Artists; the Future of Art, and Art as your Day Job


How many of you are, have been, our would like to be, professional artists? Or, just would like to make your art more profitable, show more, etc?  Wherever you are in your journey, I hope you’ll chime in on this discussion.

I interviewed four artists from Red Bubble, (the Print On Demand–POD art website we are all on), who frequently discussed the business of art there.  They were all asked the same questions about how they promoted themselves, where they thought the gallery business was going, if sales were up or down, how much of their “working” time was spent actually creating art vs the business chores of art, and if they had any advice for other artists wishing to make art their day job, too.

The artists are:

Janis Zroback, from Canada:

Janis is an innovative artist whose intensely hued watercolors are distinctive to her style whether she’s painting abstractly, or more realistically. She has numerous professional accomplishments under her belt. Janis frequently journals on Red Bubble about the business of art.

Anita Inverarity, from the UK:

Anita’s fanciful line work depicts animals and people, and is often delicately and expertly hand colored.  Her work is being very well received in her new career as a professional artist.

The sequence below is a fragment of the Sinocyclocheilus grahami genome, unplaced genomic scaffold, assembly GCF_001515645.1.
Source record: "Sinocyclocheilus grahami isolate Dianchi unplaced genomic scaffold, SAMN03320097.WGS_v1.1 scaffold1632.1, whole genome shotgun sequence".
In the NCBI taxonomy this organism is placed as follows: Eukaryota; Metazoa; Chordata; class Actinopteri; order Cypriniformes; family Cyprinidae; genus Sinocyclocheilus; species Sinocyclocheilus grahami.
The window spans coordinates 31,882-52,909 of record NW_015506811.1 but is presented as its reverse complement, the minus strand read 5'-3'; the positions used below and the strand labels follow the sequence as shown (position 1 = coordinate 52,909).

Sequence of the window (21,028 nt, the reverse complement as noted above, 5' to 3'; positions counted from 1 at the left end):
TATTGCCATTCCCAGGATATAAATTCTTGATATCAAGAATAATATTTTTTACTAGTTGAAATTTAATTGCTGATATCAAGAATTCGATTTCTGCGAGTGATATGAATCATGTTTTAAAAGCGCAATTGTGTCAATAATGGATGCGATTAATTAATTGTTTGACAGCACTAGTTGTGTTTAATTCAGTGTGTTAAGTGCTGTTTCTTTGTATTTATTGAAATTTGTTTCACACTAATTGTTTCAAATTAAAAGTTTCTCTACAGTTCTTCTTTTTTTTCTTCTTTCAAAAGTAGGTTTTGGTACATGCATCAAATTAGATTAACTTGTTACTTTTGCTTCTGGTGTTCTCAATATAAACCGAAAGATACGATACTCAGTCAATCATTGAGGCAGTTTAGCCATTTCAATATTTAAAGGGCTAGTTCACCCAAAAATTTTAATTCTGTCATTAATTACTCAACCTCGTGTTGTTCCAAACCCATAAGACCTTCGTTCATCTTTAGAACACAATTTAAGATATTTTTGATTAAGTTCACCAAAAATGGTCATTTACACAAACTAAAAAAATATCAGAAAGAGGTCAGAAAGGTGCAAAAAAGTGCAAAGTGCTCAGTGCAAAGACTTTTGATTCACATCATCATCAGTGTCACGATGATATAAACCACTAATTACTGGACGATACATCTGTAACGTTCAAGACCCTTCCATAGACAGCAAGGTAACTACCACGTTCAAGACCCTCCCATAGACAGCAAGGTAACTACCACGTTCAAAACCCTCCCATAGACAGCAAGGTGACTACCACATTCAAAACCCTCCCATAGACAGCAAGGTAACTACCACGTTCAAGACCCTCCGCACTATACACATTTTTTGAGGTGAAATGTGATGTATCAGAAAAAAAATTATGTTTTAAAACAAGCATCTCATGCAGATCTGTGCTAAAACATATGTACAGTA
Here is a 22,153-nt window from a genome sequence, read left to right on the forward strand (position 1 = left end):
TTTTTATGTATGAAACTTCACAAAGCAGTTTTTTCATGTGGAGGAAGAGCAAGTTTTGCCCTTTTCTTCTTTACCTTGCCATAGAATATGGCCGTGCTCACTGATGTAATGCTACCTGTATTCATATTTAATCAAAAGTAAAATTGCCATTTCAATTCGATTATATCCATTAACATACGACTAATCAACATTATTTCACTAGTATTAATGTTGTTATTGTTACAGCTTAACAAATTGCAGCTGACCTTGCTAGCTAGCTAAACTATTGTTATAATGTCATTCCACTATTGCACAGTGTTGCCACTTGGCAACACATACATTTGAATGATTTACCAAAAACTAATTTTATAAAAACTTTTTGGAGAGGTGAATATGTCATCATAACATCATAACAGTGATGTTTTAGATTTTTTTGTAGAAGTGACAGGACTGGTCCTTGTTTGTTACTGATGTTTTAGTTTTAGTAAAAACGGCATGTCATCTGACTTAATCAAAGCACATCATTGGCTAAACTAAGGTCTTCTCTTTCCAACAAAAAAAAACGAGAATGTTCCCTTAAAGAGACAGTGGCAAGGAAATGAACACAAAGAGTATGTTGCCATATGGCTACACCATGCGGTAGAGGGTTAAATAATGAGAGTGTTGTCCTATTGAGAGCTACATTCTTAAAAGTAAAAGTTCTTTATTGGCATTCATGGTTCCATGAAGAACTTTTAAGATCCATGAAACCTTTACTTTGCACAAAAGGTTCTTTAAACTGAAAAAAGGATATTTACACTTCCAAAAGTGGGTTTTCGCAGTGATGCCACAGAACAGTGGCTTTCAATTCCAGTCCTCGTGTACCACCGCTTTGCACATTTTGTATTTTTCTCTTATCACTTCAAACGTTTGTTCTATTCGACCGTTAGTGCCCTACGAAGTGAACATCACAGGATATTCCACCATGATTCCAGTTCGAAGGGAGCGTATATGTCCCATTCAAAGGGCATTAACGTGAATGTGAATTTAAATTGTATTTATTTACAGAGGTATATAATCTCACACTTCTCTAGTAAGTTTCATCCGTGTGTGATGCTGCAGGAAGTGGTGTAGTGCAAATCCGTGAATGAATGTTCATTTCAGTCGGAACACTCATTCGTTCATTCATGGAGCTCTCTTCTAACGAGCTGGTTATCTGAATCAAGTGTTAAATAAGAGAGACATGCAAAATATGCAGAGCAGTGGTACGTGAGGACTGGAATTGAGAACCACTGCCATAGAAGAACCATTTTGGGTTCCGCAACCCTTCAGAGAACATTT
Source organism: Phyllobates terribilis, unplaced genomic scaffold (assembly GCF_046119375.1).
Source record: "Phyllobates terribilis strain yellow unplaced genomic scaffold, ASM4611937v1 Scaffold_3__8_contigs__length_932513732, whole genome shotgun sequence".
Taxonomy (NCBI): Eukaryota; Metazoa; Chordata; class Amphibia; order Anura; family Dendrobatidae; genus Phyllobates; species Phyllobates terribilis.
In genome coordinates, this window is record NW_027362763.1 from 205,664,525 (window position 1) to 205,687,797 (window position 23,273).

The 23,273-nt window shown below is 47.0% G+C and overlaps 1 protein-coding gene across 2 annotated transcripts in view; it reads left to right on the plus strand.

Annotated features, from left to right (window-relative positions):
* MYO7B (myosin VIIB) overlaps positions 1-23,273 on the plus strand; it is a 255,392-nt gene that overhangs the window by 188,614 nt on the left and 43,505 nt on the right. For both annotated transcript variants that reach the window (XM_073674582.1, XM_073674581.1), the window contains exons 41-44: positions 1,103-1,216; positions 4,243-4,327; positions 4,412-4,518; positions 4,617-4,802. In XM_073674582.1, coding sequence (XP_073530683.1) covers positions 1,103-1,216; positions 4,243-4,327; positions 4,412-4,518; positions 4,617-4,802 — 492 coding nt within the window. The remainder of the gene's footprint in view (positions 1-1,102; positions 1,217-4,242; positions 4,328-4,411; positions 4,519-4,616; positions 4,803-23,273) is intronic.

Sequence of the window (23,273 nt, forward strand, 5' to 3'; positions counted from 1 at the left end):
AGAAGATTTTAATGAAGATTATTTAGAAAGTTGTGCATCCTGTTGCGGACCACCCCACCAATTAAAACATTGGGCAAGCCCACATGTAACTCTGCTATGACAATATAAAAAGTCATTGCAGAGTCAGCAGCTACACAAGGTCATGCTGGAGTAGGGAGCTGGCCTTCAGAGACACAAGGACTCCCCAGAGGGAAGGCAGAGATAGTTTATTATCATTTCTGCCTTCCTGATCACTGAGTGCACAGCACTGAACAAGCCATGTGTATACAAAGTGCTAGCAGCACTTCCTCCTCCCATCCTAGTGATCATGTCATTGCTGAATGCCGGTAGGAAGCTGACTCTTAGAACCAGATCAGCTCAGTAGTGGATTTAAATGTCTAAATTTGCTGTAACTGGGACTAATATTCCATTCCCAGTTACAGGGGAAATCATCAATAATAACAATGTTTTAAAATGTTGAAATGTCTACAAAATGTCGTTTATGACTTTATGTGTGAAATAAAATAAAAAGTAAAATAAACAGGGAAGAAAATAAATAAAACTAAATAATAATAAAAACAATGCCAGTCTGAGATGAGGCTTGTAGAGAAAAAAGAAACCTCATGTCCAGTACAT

Regina Valluzzi, from the USA:

Regina’s colorful style incorporates mixed media and textural elements, and like the others is a recognizable style on Red Bubble.  She is very in tune with the business aspect of art, in her approach to selling, promoting herself, and keeping records.

Lynnette Shelly, from the USA:

Lynnette has been working professionally for just a few years, but from her journals on Red Bubble, it is clear she is succeeding at the business of art.  Her paintings and drawings often depict animals and dragons, in ink, paint, and sometimes metallic materials.

A common thread among these artists is that their work is unique, has a recognizable style, and is well done.  Plus, they all have worked hard to learn self marketing, and have spent the time to apply it!

The Questions I asked them all, (and will interject my own thoughts on as well):

1. What everyone wants to know it seems is, are sales down all over as far as you can tell?

2. Where do your sales come from, e.g. galleries, online, word of mouth, private sales…what?

3. Have you noticed changes in the way things sell or what you have to do to earn a living as an artist now, compared to say 10 or 20 yrs go or even 5?

4. Approx what percent of your “working” time is spent on creating vs spent on marketing or other business details?